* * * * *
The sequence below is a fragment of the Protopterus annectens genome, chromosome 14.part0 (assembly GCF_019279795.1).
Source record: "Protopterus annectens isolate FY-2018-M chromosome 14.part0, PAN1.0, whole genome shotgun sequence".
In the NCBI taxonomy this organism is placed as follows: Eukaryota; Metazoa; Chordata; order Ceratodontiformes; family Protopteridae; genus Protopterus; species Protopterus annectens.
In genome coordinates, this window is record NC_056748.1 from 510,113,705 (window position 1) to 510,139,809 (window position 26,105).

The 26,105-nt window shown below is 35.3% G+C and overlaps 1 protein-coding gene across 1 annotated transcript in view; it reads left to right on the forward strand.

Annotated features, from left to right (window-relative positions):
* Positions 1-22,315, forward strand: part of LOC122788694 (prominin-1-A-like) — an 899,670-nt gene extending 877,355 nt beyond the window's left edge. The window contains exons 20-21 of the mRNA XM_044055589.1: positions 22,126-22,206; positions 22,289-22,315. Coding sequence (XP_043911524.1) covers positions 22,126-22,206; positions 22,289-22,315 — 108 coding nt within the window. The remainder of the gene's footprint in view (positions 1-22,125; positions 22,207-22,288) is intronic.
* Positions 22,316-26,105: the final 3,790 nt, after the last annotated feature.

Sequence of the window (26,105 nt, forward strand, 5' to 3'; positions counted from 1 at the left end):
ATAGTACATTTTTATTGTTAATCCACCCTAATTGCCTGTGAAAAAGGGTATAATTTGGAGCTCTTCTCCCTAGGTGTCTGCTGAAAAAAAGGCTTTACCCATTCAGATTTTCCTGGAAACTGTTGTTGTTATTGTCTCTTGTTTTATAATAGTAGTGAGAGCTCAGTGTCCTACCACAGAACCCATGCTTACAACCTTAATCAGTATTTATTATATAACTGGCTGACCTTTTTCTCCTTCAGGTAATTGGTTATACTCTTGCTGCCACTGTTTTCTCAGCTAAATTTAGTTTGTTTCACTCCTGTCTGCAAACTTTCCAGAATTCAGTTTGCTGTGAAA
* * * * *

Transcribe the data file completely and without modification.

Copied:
The sequence below is a fragment of the Protopterus annectens genome, chromosome 14.part0 (assembly GCF_019279795.1).
Source record: "Protopterus annectens isolate FY-2018-M chromosome 14.part0, PAN1.0, whole genome shotgun sequence".
In the NCBI taxonomy this organism is placed as follows: Eukaryota; Metazoa; Chordata; order Ceratodontiformes; family Protopteridae; genus Protopterus; species Protopterus annectens.
In genome coordinates, this window is record NC_056748.1 from 510,113,705 (window position 1) to 510,139,809 (window position 26,105).

The 26,105-nt window shown below is 35.3% G+C and overlaps 1 protein-coding gene across 1 annotated transcript in view; it reads left to right on the forward strand.

Annotated features, from left to right (window-relative positions):
* Positions 1-22,315, forward strand: part of LOC122788694 (prominin-1-A-like) — an 899,670-nt gene extending 877,355 nt beyond the window's left edge. The window contains exons 20-21 of the mRNA XM_044055589.1: positions 22,126-22,206; positions 22,289-22,315. Coding sequence (XP_043911524.1) covers positions 22,126-22,206; positions 22,289-22,315 — 108 coding nt within the window. The remainder of the gene's footprint in view (positions 1-22,125; positions 22,207-22,288) is intronic.
* Positions 22,316-26,105: the final 3,790 nt, after the last annotated feature.

Sequence of the window (26,105 nt, forward strand, 5' to 3'; positions counted from 1 at the left end):
ATAGTACATTTTTATTGTTAATCCACCCTAATTGCCTGTGAAAAAGGGTATAATTTGGAGCTCTTCTCCCTAGGTGTCTGCTGAAAAAAAGGCTTTACCCATTCAGATTTTCCTGGAAACTGTTGTTGTTATTGTCTCTTGTTTTATAATAGTAGTGAGAGCTCAGTGTCCTACCACAGAACCCATGCTTACAACCTTAATCAGTATTTATTATATAACTGGCTGACCTTTTTCTCCTTCAGGTAATTGGTTATACTCTTGCTGCCACTGTTTTCTCAGCTAAATTTAGTTTGTTTCACTCCTGTCTGCAAACTTTCCAGAATTCAGTTTGCTGTGAAA